In 1875, Sisi, the Empress of Austria is the woman that every man desires and every woman envies.
Beautiful, athletic and intelligent, Sisi has everything – except happiness. Bored with the stultifying etiquette of the Hapsburg Court and her dutiful but unexciting husband, Franz Joseph, Sisi comes to England to hunt. She comes looking for excitement and she finds it in the dashing form of Captain Bay Middleton, the only man in Europe who can outride her. Ten years younger than her and engaged to the rich and devoted Charlotte, Bay has everything to lose by falling for a woman who can never be his. But Bay and the Empress are as reckless as each other, and their mutual attraction is a force that cannot be denied.
Full of passion and drama, The Fortune Hunter tells the true story of a nineteenth century Queen of Hearts and a cavalry captain, and the struggle between love and duty.
Goodwin crafts a well written historical fiction love triangle with intriguing characters. The diversity of the characters gives this love triangle a certain amount of added punch.
I found myself playing armchair psychologist to the characters simply because Goodwin provides the reader with enough scant information you want to delve in and explore what makes them tick and explain their choices and actions.
Charlotte Baird is endearing, appealing and a woman ahead of her time. As much as Goodwin built up Charlotte’s characterization, I admit I was surprised by her behavior as the story progressed. Let’s just say the way Charlotte was presented left me questioning a few of her moves as well as a few unanswered questions I was hoping would be addressed but weren’t. Empress Elizabeth wasn’t revealed as much as I was hoping for, however Goodwin painted enough of a picture of the woman she was and the burdens she carried. Despite her station and marital status I felt empathy and fondness towards her. Bay Middleton, a gentleman with an affinity towards married women, at least it appears so. His indecisiveness, focus on beauty more than substance was a turn off. He came across too many times searching to be rescued, weak, a ‘ladies man’ – I wasn’t quite sold. Admittedly, despite his many warts there is something about him that pulls at your heart.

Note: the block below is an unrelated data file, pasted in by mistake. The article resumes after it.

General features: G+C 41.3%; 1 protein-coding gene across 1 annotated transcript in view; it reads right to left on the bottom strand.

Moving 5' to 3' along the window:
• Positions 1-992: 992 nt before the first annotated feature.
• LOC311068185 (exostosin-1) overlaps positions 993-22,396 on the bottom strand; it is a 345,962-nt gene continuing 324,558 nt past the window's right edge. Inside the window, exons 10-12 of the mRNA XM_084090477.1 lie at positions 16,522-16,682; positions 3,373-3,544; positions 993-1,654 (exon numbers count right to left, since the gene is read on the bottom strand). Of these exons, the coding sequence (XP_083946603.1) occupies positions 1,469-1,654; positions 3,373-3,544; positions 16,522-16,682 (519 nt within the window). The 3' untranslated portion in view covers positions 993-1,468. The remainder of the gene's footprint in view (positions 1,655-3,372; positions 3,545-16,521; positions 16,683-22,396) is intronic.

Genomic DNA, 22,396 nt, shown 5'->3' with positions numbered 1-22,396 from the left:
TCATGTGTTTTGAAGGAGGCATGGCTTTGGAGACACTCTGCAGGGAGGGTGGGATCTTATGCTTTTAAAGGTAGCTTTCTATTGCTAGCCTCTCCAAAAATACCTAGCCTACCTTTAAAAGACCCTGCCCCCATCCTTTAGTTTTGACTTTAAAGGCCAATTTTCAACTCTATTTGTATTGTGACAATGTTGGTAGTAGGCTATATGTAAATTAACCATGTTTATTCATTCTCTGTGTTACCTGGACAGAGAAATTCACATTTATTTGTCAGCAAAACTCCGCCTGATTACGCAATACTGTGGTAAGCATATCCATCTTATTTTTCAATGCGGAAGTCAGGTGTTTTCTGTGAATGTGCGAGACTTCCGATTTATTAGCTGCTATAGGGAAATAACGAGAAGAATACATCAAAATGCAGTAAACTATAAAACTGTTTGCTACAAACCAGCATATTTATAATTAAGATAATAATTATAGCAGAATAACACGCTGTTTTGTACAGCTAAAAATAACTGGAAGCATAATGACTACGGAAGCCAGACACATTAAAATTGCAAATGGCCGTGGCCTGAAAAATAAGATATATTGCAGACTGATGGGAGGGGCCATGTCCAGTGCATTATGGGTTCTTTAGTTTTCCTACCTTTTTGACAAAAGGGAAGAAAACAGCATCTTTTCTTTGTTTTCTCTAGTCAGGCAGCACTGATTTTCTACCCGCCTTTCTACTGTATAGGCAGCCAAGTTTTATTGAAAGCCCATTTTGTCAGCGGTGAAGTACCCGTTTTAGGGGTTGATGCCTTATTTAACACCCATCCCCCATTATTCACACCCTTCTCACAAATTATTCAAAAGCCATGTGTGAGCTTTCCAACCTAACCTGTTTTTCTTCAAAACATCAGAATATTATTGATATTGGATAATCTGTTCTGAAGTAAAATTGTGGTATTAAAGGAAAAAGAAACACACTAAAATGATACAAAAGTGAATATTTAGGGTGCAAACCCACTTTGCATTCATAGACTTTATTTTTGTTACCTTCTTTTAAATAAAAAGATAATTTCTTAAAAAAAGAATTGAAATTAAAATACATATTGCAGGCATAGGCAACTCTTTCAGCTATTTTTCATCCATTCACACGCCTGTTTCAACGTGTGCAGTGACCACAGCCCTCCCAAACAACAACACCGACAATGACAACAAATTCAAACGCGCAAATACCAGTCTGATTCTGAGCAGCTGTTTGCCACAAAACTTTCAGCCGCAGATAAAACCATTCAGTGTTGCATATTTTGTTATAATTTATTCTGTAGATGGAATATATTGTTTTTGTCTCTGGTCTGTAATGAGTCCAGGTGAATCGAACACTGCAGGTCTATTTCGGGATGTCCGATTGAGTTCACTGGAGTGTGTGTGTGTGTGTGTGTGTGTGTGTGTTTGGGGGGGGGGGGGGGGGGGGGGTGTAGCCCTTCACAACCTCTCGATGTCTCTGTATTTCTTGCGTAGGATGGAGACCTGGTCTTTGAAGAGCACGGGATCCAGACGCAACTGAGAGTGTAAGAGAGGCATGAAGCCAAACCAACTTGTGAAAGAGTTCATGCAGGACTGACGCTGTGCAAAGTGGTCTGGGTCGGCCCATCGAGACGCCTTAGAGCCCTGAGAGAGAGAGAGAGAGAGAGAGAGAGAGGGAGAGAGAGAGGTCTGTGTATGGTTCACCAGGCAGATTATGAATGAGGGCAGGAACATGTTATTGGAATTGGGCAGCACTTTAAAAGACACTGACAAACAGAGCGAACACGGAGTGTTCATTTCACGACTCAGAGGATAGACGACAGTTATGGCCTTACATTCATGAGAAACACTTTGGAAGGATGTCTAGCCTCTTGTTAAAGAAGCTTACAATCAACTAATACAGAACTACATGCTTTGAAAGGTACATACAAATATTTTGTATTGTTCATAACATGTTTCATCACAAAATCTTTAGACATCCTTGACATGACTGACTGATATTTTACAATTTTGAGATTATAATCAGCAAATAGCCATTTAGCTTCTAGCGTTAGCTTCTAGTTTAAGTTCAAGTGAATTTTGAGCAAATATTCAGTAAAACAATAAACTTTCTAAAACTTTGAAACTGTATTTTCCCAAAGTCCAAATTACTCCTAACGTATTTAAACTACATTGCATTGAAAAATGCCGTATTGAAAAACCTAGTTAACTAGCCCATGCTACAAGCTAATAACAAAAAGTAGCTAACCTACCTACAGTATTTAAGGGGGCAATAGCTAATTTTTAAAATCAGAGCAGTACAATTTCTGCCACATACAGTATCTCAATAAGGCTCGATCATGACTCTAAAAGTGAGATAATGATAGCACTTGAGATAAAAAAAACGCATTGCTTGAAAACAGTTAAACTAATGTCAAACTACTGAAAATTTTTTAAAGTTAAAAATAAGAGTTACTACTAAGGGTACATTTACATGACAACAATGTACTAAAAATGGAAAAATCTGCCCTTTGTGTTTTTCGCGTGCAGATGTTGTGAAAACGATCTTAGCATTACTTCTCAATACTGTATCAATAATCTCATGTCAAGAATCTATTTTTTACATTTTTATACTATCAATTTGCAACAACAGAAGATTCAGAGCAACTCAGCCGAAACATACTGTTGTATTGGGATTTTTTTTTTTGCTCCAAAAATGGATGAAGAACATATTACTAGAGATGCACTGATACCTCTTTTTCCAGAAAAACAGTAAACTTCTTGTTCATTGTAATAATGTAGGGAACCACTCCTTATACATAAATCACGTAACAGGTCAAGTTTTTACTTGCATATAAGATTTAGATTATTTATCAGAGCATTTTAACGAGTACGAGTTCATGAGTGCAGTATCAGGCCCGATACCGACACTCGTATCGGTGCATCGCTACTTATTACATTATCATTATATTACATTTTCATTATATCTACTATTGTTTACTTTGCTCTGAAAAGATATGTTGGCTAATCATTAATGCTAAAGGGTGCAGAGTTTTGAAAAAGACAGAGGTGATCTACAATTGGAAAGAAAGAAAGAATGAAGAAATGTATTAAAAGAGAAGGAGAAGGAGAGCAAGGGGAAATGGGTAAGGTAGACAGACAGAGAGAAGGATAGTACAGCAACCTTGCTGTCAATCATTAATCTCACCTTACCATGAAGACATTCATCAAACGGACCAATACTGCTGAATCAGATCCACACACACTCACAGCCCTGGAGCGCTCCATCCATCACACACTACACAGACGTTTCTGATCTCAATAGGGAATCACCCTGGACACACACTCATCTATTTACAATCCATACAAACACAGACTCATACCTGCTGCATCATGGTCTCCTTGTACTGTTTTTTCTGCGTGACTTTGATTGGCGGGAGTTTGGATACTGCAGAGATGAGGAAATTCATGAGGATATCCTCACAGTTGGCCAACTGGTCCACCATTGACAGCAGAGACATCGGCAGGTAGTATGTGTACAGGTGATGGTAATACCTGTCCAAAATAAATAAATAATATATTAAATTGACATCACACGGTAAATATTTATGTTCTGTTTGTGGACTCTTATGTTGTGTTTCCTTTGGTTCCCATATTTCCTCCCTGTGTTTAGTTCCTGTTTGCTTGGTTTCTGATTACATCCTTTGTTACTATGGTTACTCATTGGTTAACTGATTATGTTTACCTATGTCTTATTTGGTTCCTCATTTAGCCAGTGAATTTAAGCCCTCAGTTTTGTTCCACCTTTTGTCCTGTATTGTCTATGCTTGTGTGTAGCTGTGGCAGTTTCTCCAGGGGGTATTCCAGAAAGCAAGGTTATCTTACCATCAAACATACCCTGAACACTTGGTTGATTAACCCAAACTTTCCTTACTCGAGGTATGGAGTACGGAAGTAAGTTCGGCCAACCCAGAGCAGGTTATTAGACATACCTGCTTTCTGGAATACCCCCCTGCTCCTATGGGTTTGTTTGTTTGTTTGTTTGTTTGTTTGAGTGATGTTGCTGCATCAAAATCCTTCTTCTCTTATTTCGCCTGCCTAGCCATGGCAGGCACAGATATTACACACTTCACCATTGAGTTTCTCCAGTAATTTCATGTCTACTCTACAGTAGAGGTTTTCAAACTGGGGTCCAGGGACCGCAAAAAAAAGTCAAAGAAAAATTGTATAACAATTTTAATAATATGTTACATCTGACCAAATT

Goodwin excels with creating a wonderful setting. She nails the era, social propriety, manners, language masterfully. Her research was complete but the alteration of facts didn’t work for me. I understand this is a work of fiction, keep in mind drastically altering major historical facts diminishes the narrative and purpose.
The end caught me by surprise. I was convinced Goodwin would take a different path, her choice left me astonished. I felt the ending didn’t fully match the characterization, perhaps this was her intent but it certainly caught me off guard.
Good story, if the historical facts weren’t so manipulated the story would have been great. Goodwin demonstrates creativity, solid writing, intriguing characters and I look forward to her future projects.